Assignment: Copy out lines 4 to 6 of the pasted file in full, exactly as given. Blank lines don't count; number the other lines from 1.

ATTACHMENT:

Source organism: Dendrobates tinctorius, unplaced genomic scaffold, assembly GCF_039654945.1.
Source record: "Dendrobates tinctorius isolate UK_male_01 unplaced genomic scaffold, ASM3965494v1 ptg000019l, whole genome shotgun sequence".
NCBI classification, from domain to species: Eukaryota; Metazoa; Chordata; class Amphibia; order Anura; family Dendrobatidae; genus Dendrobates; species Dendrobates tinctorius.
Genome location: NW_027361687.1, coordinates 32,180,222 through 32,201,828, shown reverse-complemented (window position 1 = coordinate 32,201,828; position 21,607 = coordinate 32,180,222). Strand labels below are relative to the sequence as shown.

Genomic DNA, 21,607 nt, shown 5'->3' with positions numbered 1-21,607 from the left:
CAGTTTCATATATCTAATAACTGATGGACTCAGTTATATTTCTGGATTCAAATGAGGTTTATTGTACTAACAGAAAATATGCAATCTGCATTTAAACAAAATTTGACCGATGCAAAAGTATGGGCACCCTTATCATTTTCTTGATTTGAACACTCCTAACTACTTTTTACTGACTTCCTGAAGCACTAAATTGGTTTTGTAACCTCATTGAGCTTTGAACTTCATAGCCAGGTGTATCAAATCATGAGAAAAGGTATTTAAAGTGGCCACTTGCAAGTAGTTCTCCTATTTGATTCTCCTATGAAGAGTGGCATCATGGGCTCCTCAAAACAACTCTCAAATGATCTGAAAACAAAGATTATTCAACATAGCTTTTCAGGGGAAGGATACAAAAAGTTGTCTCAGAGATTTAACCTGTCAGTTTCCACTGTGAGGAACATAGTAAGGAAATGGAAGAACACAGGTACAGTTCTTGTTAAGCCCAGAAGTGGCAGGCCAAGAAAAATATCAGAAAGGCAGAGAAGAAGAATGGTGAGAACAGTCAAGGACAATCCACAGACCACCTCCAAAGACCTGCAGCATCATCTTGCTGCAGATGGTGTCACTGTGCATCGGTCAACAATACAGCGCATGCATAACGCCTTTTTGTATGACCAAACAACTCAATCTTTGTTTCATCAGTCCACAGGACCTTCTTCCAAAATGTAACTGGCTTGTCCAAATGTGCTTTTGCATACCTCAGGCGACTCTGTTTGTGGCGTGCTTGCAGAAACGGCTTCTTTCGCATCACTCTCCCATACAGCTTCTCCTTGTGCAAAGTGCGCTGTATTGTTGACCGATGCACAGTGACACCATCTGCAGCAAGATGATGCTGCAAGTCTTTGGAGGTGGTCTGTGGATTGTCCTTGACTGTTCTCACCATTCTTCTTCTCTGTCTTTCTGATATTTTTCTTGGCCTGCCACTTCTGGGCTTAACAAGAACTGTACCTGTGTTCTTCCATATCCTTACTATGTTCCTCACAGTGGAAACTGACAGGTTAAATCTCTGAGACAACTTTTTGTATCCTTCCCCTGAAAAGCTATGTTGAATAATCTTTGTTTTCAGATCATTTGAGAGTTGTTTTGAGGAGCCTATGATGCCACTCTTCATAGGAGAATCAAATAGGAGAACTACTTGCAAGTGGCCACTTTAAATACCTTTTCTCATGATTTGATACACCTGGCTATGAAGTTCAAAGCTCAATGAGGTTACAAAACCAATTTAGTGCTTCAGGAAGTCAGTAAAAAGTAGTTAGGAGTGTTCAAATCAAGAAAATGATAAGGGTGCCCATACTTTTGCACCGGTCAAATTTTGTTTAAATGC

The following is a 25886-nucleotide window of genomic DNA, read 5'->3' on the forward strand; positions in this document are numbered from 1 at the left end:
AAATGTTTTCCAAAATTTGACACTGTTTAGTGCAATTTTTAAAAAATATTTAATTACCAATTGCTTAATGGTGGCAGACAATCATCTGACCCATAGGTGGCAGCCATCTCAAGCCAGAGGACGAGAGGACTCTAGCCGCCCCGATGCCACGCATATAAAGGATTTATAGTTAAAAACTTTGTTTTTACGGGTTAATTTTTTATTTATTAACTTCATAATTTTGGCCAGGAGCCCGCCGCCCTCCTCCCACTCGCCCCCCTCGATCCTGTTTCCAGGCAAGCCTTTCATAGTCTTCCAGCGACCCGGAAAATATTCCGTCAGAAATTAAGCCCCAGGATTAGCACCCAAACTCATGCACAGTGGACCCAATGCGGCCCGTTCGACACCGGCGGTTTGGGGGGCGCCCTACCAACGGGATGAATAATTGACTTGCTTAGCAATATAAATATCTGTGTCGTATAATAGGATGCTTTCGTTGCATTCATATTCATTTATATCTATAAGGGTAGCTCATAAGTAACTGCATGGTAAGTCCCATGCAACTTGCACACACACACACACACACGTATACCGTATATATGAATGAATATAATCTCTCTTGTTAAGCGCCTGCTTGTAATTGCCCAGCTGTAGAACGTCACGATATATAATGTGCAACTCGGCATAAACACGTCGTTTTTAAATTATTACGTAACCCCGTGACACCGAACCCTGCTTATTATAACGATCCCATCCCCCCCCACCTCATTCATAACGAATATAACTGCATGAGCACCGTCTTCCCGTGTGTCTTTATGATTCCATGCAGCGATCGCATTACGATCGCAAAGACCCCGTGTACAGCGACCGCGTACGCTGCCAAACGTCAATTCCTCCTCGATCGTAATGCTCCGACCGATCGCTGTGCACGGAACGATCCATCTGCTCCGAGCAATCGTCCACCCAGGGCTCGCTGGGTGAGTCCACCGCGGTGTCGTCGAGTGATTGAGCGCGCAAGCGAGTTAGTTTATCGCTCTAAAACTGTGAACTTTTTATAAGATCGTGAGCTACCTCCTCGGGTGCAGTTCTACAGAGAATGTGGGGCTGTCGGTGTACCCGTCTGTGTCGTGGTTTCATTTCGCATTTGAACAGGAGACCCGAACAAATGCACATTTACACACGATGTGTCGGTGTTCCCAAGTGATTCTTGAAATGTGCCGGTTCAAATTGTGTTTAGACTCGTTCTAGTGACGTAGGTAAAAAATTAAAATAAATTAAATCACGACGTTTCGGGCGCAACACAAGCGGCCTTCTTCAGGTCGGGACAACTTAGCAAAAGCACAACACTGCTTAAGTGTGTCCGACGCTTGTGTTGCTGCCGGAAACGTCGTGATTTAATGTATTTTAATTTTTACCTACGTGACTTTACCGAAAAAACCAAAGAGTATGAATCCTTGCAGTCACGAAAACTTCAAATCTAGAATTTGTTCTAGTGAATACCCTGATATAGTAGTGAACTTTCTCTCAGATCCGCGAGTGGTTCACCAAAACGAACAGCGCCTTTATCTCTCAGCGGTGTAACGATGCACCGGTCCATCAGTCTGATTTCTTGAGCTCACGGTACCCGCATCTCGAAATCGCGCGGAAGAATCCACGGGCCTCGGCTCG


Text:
Genome location: NW_027361687.1, coordinates 32,180,222 through 32,201,828, shown reverse-complemented (window position 1 = coordinate 32,201,828; position 21,607 = coordinate 32,180,222). Strand labels below are relative to the sequence as shown.

Genomic DNA, 21,607 nt, shown 5'->3' with positions numbered 1-21,607 from the left:
CAGTTTCATATATCTAATAACTGATGGACTCAGTTATATTTCTGGATTCAAATGAGGTTTATTGTACTAACAGAAAATATGCAATCTGCATTTAAACAAAATTTGACCGATGCAAAAGTATGGGCACCCTTATCATTTTCTTGATTTGAACACTCCTAACTACTTTTTACTGACTTCCTGAAGCACTAAATTGGTTTTGTAACCTCATTGAGCTTTGAACTTCATAGCCAGGTGTATCAAATCATGAGAAAAGGTATTTAAAGTGGCCACTTGCAAGTAGTTCTCCTATTTGATTCTCCTATGAAGAGTGGCATCATGGGCTCCTCAAAACAACTCTCAAATGATCTGAAAACAAAGATTATTCAACATAGCTTTTCAGGGGAAGGATACAAAAAGTTGTCTCAGAGATTTAACCTGTCAGTTTCCACTGTGAGGAACATAGTAAGGAAATGGAAGAACACAGGTACAGTTCTTGTTAAGCCCAGAAGTGGCAGGCCAAGAAAAATATCAGAAAGGCAGAGAAGAAGAATGGTGAGAACAGTCAAGGACAATCCACAGACCACCTCCAAAGACCTGCAGCATCATCTTGCTGCAGATGGTGTCACTGTGCATCGGTCAACAATACAGCGCATGCATAACGCCTTTTTGTATGACCAAACAACTCAATCTTTGTTTCATCAGTCCACAGGACCTTCTTCCAAAATGTAACTGGCTTGTCCAAATGTGCTTTTGCATACCTCAGGCGACTCTGTTTGTGGCGTGCTTGCAGAAACGGCTTCTTTCGCATCACTCTCCCATACAGCTTCTCCTTGTGCAAAGTGCGCTGTATTGTTGACCGATGCACAGTGACACCATCTGCAGCAAGATGATGCTGCAAGTCTTTGGAGGTGGTCTGTGGATTGTCCTTGACTGTTCTCACCATTCTTCTTCTCTGTCTTTCTGATATTTTTCTTGGCCTGCCACTTCTGGGCTTAACAAGAACTGTACCTGTGTTCTTCCATATCCTTACTATGTTCCTCACAGTGGAAACTGACAGGTTAAATCTCTGAGACAACTTTTTGTATCCTTCCCCTGAAAAGCTATGTTGAATAATCTTTGTTTTCAGATCATTTGAGAGTTGTTTTGAGGAGCCTATGATGCCACTCTTCATAGGAGAATCAAATAGGAGAACTACTTGCAAGTGGCCACTTTAAATACCTTTTCTCATGATTTGATACACCTGGCTATGAAGTTCAAAGCTCAATGAGGTTACAAAACCAATTTAGTGCTTCAGGAAGTCAGTAAAAAGTAGTTAGGAGTGTTCAAATCAAGAAAATGATAAGGGTGCCCATACTTTTGCACCGGTCAAATTTTGTTTAAATGC